18. Michael H says:

    How does the price compare with similarly equipped Burgman and Silverwing models?

    I’m in my 60s and have been riding since I was sixteen. Every time I throw a leg over my current touring rig I think that my next bike may be a maxi-scooter. It would need to be technologically up to date and have a frame mounted engine to reduce unsprung weight at the rear wheel. I’d much prefer riding a leaning maxi-scooter than a trike conversion of one of the larger touring bikes. This Kymco scooter hits pretty close to the bullseye.

    • Tony R says:

      As commented below, I sold my Burgman 650 due to very limited rear suspension travel and resultant back discomfort and I’m a young buck at only 34 when I had the scooter. Make sure you research this detail before you buy a scooter.

      • Norm G. says:

        re: “I’m a young buck at only 34″

        nope. you’re the same age as valentino rossi. according to motogp laymen, you’re old.

  19. Andrew says:

    I own a Taiwanese-made Kymco (Downtown) but I am at the moment somewhat tempted by Piaggio’s BV350. Do you know what is my biggest concern that so far prevented me from pulling the trigger? Quality and reliability of Piaggio, compared to Taiwanese product. They are that good.

    • sliphorn says:

      The reliability of the BV350 has been outstanding. The build quality, fit and finish is top notch.

  20. sliphorn says:

    Gabe, does it have a 270 degree crank like the BMW?

  21. Gutterslob says:

    Still don’t quite feel these new big-bore scoots. Aside from the Tmax that Roland Sands modded (which is awesome), they’re all too bulbous for me. I suppose that’s what you get when you require comfort and storage space.

  22. todd says:

    Wow, a 700. What’s stopping a scooter manufacturer from offering a 1200? I like my scooters on the light / nimble side, a Riva 200 being about as big as I’d ever want. Otherwise I might as well just ride a motorcycle which is lighter, handles better, and typically much less expensive. I’d be giving up the extra storage space though but replacing it all with “street cred”…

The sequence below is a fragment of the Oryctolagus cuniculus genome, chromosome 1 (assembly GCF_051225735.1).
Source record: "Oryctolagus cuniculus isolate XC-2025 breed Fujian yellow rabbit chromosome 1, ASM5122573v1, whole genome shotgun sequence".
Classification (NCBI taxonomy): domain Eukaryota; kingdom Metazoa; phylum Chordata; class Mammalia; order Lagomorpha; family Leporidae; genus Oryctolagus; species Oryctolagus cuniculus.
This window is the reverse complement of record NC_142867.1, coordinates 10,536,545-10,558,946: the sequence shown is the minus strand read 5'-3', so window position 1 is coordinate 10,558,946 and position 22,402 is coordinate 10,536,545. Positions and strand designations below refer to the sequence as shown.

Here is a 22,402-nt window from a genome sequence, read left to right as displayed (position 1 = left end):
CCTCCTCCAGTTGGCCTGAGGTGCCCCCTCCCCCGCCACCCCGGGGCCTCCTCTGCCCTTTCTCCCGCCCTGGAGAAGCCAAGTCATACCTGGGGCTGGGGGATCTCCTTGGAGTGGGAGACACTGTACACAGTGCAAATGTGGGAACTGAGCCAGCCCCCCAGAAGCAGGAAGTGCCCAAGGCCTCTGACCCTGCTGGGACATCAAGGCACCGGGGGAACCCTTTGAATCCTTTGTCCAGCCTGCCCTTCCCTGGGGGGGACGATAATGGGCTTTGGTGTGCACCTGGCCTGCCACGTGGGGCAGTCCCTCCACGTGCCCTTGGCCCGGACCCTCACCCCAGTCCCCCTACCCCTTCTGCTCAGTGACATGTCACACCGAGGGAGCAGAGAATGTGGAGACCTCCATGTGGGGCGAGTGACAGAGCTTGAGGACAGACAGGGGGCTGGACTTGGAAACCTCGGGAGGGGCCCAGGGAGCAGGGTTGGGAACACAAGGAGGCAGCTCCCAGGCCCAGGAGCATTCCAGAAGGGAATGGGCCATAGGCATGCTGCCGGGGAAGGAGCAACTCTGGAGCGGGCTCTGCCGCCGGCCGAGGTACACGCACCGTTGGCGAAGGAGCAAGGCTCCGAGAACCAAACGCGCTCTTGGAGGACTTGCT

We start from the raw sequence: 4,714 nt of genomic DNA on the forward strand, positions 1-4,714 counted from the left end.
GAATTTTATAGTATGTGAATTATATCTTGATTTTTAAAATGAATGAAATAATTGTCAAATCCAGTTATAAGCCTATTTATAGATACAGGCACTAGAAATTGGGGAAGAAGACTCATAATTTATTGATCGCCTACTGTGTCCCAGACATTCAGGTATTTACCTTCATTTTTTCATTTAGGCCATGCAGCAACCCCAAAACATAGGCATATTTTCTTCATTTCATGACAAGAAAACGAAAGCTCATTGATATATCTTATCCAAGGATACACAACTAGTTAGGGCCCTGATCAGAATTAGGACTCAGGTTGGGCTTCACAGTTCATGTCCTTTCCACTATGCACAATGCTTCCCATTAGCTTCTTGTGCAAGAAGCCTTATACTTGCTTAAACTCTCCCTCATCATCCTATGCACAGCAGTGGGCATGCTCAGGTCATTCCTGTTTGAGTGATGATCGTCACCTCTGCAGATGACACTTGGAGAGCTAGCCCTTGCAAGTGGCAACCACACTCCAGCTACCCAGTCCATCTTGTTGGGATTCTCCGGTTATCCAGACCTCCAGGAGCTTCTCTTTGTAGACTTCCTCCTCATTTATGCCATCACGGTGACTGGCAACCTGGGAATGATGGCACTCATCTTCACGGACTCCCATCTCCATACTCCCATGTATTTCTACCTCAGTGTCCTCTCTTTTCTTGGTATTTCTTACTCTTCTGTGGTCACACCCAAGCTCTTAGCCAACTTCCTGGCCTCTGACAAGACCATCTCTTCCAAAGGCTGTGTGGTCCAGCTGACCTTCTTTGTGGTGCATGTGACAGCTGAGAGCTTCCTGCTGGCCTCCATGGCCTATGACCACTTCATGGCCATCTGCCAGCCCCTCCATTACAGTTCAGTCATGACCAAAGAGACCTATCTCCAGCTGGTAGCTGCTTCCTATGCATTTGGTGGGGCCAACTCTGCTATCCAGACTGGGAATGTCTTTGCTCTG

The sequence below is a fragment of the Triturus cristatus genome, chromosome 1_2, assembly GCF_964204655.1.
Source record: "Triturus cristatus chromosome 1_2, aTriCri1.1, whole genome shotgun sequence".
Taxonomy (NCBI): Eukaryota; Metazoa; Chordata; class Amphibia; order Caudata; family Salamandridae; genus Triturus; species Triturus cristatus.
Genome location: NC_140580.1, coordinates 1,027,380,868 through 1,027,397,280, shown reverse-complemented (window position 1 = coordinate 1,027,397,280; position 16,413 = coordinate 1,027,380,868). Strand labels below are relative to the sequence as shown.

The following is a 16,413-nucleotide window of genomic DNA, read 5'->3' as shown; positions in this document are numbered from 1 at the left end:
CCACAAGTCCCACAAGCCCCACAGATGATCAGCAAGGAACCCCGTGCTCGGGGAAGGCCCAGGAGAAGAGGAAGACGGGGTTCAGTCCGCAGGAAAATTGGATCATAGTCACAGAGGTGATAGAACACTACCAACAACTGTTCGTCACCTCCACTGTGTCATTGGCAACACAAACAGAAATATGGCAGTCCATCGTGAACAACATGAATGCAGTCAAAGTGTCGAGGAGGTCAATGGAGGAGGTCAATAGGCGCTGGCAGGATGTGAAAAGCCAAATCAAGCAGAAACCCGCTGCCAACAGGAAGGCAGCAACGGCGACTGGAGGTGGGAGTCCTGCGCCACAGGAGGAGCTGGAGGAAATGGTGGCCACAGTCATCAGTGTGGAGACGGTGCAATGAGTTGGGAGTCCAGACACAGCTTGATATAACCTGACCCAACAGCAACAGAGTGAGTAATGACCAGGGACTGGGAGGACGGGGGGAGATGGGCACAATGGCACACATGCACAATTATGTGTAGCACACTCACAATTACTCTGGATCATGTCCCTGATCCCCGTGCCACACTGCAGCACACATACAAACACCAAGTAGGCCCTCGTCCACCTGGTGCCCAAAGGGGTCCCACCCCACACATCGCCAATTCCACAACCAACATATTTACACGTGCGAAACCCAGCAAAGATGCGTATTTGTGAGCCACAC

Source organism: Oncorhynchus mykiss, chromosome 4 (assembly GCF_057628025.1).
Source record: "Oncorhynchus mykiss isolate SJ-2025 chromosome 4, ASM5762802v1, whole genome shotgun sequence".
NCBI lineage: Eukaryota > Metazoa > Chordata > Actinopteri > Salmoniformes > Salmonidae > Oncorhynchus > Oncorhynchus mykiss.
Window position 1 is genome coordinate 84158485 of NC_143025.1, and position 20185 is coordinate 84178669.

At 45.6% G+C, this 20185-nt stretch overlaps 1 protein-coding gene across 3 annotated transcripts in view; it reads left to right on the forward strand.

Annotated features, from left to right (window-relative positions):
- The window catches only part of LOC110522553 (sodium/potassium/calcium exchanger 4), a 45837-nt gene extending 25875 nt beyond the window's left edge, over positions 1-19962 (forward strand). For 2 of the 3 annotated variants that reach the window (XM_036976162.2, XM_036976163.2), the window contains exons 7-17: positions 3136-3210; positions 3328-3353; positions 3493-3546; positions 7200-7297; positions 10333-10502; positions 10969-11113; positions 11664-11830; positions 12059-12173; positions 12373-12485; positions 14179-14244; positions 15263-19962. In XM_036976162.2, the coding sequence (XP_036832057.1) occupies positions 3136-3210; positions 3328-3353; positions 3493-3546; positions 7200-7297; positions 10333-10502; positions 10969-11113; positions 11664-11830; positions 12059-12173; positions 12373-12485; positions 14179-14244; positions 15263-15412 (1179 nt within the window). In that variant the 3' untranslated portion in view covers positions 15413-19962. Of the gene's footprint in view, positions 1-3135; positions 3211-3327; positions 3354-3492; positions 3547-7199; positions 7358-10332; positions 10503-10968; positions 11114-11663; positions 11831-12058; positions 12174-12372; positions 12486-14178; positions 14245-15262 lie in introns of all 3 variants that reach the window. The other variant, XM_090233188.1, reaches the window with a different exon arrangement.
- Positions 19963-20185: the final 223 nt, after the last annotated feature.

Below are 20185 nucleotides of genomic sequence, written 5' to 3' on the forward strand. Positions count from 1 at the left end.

Still, for those that do not wish to associate themselves as being a “motorcyclists” or those that don’t ever want to learn how to shift a transmission but still want to push close to triple digit speeds, here you go.

  23. Norm G. says:

    looks like the GSXR of scooters. btw, what’s the story with the red standard mount caliper vs. the silver radial mount…? pre-production units…?

  24. kjazz says:

    That last photo is a keeper!!!! Cool. The bike is pretty interesting also. I’m not into scooters….. yet. But I’m listening.

  25. Provologna says:

    First post!

    Wow! A Korean-Cadillac Escalade scooter! Want, not!

    • bikerrandy says:

      It’s not made in Korea. It’s made in Taiwan. And if like Kymcos other products, it has a 2 year warranty.

      • Dave says:

        Korea has been making quality motors for decades. Hyosung in particular has been making engines and other things for Japanese brands (Suzuki in particular) that have no quality issues.

        • bikerrandy says:

          Kymco makes the new BMW 600 scooters motors.

          • Al says:

            Kymco also makes Porlaris Motors for ATVs. Kymco has the best scooter dealer network in the US. I’ve owned Burgman 650, Silverwing, and Burgman 400. The maintenance cost between a motorcycle and Burgman 400 are half, plus you get better weather protection, convient twist and go, and great storage for gear and groceries. Insurance is also low because the yahoos of the two wheel world don’t crash scooters like sportbikes.